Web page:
When you extend the Kubernetes API by adding custom resources, the added resources always fall into a new API Groups. You cannot replace or change existing API groups. Adding an API does not directly let you affect the behavior of existing APIs (e.g. Pods), but API Access Extensions do.
API Access Extensions
When a request reaches the Kubernetes API Server, it is first Authenticated, then Authorized, then subject to various types of Admission Control. See Controlling Access to the Kubernetes API for more on this flow.
Each of these steps offers extension points.
Kubernetes has several built-in authentication methods that it supports. It can also sit behind an authenticating proxy, and it can send a token from an Authorization header to a remote service for verification (a webhook). All of these methods are covered in the Authentication documentation.
Authentication maps headers or certificates in all requests to a username for the client making the request.
Kubernetes provides several built-in authentication methods, and an Authentication webhook method if those don't meet your needs.
Authorization determines whether specific users can read, write, and do other operations on API resources. It works at the level of whole resources -- it doesn't discriminate based on arbitrary object fields. If the built-in authorization options don't meet your needs, Authorization webhook allows calling out to user-provided code to make an authorization decision.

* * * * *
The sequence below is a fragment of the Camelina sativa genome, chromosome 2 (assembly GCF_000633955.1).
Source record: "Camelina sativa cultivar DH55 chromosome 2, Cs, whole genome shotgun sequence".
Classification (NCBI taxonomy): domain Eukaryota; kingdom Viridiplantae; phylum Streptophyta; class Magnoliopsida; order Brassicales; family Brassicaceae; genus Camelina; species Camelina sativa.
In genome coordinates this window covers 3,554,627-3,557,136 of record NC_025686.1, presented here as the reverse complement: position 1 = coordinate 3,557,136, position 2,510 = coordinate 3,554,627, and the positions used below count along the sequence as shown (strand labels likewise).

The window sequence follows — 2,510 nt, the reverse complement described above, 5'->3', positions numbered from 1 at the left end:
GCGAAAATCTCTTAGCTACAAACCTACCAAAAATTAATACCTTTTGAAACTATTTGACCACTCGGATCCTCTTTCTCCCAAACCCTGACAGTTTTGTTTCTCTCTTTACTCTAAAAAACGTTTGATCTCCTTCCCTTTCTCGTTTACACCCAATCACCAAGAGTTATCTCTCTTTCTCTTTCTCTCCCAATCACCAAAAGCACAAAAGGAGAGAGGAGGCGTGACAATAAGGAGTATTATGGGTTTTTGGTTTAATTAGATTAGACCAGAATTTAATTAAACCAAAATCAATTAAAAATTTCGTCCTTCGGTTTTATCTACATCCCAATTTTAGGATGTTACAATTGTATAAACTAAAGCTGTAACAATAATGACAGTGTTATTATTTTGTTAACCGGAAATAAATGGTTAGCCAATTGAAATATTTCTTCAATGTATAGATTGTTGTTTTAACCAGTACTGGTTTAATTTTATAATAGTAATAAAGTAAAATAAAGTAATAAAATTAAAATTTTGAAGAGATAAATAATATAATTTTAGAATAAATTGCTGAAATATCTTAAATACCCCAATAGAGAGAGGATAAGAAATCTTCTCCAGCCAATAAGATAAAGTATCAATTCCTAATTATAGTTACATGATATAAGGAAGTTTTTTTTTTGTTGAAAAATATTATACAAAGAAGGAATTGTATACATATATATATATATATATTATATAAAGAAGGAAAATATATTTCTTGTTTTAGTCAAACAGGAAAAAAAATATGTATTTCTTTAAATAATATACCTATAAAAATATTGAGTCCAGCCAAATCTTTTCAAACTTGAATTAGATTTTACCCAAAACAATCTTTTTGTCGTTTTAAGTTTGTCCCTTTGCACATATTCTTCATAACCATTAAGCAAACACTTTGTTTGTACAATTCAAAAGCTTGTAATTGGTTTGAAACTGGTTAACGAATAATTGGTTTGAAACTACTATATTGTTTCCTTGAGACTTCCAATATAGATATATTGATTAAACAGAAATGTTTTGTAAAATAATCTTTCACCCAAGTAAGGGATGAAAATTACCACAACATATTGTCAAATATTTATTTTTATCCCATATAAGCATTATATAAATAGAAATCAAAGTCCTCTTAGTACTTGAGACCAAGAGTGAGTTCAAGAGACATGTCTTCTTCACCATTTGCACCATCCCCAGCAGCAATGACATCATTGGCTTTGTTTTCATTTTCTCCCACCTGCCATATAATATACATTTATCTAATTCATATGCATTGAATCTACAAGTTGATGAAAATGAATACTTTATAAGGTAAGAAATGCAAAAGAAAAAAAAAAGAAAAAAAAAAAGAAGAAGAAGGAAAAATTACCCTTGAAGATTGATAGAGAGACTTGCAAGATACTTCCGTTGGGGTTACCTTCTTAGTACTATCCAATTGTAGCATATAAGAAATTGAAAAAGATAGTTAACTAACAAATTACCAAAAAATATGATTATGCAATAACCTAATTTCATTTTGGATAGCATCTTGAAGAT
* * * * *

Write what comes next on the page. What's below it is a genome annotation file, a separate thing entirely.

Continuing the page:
Dynamic Admission Control
After a request is authorized, if it is a write operation, it also goes through Admission Control steps. In addition to the built-in steps, there are several extensions:
- The Image Policy webhook restricts what images can be run in containers.
- To make arbitrary admission control decisions, a general Admission webhook can be used. Admission Webhooks can reject creations or updates.
Flex Volumes allow users to mount volume types without built-in support by having the kubelet call a binary plugin to mount the volume.
FlexVolume is deprecated since Kubernetes v1.23. The out-of-tree CSI driver is the recommended way to write volume drivers in Kubernetes. See Kubernetes Volume Plugin FAQ for Storage Vendors for more information.
Device plugins allow a node to discover new Node resources (in addition to the builtin ones like cpu and memory) via a Device Plugin.
Different networking fabrics can be supported via node-level Network Plugins.
The scheduler is a special type of controller that watches pods, and assigns pods to nodes. The default scheduler can be replaced entirely, while continuing to use other Kubernetes components, or multiple schedulers can run at the same time.
This is a significant undertaking, and almost all Kubernetes users find they do not need to modify the scheduler.
The scheduler also supports a webhook that permits a webhook backend (scheduler extension) to filter and prioritize the nodes chosen for a pod.